April 12, 2018 – Hispanics in the U.S. are more optimistic about their financial situation and their economic conditions have generally improved in the first three months of 2018, according to a new national consumer sentiment index conducted by the Florida Atlantic University Business and Economics Polling Initiative (FAU BEPI) in FAU’s College of Business.
The Hispanic Consumer Sentiment Index (HCSI), taken from January through March 2018, stands at 98.9, up 5.4 points from the fourth quarter of 2017, and the highest score since the index went to a quarterly count in 2016. The index is 2.5 points below the 101.4 score for the overall U.S. population for December, as published by the University of Michigan.
Hispanics are more optimistic about their personal finances in the first quarter of 2018 compared to the last quarter of 2017. Overall, 69 percent of Hispanics indicate that they are financially better off today than a year ago, up 4 points from the last quarter. In addition, 78 percent of Hispanics are optimistic about their financial future, up 7 points from the previous quarter. Finally, 69 percent of Hispanics think it is a good time to purchase big-ticket items for their homes, up 17 points from the last quarter of 2017.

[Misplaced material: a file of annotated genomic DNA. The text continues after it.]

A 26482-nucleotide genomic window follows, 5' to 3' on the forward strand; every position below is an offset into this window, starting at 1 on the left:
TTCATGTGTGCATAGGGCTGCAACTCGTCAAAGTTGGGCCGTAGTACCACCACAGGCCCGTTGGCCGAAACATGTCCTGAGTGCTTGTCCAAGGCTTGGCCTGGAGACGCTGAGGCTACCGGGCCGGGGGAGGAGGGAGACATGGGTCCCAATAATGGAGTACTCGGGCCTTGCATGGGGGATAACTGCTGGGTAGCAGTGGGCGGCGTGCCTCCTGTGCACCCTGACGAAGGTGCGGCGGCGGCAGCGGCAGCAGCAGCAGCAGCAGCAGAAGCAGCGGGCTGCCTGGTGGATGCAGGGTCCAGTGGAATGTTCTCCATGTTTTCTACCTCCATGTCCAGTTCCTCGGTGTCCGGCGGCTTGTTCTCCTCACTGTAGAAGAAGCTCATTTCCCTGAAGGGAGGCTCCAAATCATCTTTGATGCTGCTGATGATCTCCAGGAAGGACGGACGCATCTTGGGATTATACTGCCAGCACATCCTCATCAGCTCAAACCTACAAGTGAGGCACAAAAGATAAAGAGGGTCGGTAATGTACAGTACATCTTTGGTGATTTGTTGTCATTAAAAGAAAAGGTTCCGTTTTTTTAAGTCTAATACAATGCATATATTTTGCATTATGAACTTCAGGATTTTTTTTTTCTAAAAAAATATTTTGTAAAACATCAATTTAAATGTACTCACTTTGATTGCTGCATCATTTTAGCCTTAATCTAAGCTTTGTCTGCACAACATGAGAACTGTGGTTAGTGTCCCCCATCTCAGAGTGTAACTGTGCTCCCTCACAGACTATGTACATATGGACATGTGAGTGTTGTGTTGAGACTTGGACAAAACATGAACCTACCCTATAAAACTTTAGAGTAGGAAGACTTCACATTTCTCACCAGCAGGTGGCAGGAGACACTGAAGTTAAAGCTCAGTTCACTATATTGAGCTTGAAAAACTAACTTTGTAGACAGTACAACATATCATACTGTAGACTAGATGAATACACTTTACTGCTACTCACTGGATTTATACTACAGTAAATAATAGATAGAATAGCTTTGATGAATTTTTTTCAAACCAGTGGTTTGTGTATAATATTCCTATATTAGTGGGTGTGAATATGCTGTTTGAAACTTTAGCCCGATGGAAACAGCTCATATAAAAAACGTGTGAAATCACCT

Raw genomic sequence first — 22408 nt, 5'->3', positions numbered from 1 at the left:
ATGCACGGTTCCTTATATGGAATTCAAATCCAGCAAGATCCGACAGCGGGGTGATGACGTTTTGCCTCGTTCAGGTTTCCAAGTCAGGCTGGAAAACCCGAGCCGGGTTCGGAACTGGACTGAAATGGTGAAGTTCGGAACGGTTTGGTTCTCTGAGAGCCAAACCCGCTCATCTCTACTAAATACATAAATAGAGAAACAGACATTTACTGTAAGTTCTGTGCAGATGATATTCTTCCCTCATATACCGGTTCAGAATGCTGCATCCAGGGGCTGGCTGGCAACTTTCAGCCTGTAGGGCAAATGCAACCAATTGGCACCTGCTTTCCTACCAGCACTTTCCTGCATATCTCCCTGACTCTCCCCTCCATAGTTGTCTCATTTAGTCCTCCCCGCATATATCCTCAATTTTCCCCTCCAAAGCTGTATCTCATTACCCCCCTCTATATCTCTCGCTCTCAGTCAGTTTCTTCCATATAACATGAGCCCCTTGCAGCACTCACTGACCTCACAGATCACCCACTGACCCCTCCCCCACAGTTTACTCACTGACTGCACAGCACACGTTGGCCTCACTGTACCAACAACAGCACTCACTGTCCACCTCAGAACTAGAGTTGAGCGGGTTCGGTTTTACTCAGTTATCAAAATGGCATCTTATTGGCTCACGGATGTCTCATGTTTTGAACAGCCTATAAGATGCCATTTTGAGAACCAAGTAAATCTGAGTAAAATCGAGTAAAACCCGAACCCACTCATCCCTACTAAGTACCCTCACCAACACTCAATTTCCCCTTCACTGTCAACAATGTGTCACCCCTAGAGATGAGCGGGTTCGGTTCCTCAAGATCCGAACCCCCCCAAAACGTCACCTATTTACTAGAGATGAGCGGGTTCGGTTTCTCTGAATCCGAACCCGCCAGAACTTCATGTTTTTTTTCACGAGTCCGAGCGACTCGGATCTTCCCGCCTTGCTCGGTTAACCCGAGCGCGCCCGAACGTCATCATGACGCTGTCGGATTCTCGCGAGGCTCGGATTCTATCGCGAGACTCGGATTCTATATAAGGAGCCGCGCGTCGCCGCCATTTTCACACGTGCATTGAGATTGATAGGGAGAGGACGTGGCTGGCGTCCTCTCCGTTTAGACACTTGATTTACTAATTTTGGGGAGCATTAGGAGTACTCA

“Perhaps this is due to the fact that interest rates are going up and it is better to lock lower interest rates today,” said Monica Escaleras, Ph.D., director of FAU BEPI.
Nearly 6 in 10 Hispanics (59 percent) said it was a good time to buy a home and 62 percent said it was a good time to buy a car. However, the cost of living continues to increase for the majority of Hispanics, with 59 percent saying it has gone up while 23 percent saying it has gone down.
U.S. President Donald Trump’s approval rating among Hispanics rose from 33 to 37 percent in the first quarter of 2018, just two points below the high of 39 percent in the first quarter of 2017.
The survey was conducted nationally from Jan. 1 to March 31, 2018. The random polling sample consisted of 755 Hispanics, 18 years of age and older, with a margin of error of +/- 4.3 percent.